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Importing types defined in an OpenAPI specification into Mule ESB

A mainstay of service-oriented integration is contract first design to accelerate development and facilitate a test driven development approach. When it comes to APIs the most widely accepted ‘contract’ definition standard is the OpenAPI specification, previously known as the Swagger Specification. In contrast the MuleSoft technology stack relies on the RAML specification, which is natively supported across its API Gateway and ESB products.

Due to the large base of tooling and community support that OpenAPI offers, you may prefer to make use of the OpenAPI standard to define your contracts instead of RAML. In this blog we will show you how to import the types defined in an OpenAPI definition into Anypoint Studio for development use in MuleESB.

Step 1

Once your OpenAPI contract has been defined, the first step is to generate a Java client library version of the contract (json) objects. This is easily achieved in the OpenAPI (Swagger) editor by expanding the ‘Generate Client’ dropdown and choosing ‘Java’.

This will result in a zip file containing Java source code of the OpenAPI specification. Save this file and unzip it.

Step 2

The OpenAPI generated source utilises com.fasterxml.jackson.annotation.JsonProperty whereas Mule currently only supports the older org.codehaus.jackson.annotate.JsonProperty to map to a JSON field or object name via the ‘JsonProperty’ annotation, so run a ‘find and replace’ for this on the extracted source.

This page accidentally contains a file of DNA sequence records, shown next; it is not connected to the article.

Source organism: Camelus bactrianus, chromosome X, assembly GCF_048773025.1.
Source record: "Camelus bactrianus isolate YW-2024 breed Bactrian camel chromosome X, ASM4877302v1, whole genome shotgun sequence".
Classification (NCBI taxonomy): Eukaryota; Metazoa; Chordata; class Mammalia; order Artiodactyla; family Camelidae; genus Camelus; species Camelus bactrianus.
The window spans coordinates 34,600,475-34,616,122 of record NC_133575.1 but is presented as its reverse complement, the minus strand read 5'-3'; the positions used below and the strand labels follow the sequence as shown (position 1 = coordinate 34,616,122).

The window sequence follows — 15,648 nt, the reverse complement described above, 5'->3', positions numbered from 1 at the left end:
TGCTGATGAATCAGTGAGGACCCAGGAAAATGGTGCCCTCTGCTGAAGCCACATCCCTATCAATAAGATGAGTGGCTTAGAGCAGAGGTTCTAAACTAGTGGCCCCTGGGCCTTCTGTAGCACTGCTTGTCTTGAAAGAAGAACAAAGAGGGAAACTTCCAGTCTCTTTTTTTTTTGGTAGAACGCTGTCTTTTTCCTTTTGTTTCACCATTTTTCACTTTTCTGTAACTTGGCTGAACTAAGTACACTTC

In a Linux based command terminal this can be performed as follows:

  • find . -type f -name “*.java” -exec sed -i ‘s/com.fasterxml.jackson.annotation/org.codehaus.jackson.annotate/g’ {} +

Since we are only interested in the types which have been generated, we will remove a few references which are not required as follows:

  • find . -type f -name “*.java” -exec sed -i ‘/ApiModel/d’ {} +
  • find . -type f -name “*.java” -exec sed -i ‘/ApiModelProperty/d’ {} +

Step 3

Create the io/swagger/client/model directory hierarchy within the Mule project’s src/main/java directory and copy the modified files in the io/swagger/client/model folder to the Mule project’s src/main/java/io/swagger/client/model directory.

Step 4

In Mule Anypoint Studio, refresh the src/main/java folder. To utilise these object types in a flow transformer select the transformer within the flow and in the input or output mapping area, either click ‘Define metadata’ (if no existing metadata has been provided), or right click and select ‘Set Metadata’ (if metadata already exists) for a specific payload or variable object. In the concurrent ‘Define Type’ window:

  • Select ‘Create new type’
  • Select ‘JAVA’ as the type
  • Provide a type id (arbitrary)
  • In the ‘Data structure’ area, select the desired java type (type the object name in the search text box and choose the object from the local workspace io.swagger.client.model)
  • Click ‘Finish’

The output of a mapping using this metadata definition will be a Java object in the Mule flow, but is easily transformed into a JSON object via the ‘Object to JSON’ transformer in a Mule flow (where required).
This will allow a developer to import an OpenAPI definition in order to accurately and efficiently map from/to the correct structure of a JSON object as well as in other Mule ESB flow development artefacts like a Mule Expression Language dropdown choice.

Author Details
Kevin Henshall
Kevin Henshall
Consultant (Architecture & Integration)
Kevin is an Integration and Automation Consultant with over seven years’ experience in the technology industry. Kevin specialises in the architecture and delivery of enterprise integration and business process solutions that support digital transformation.
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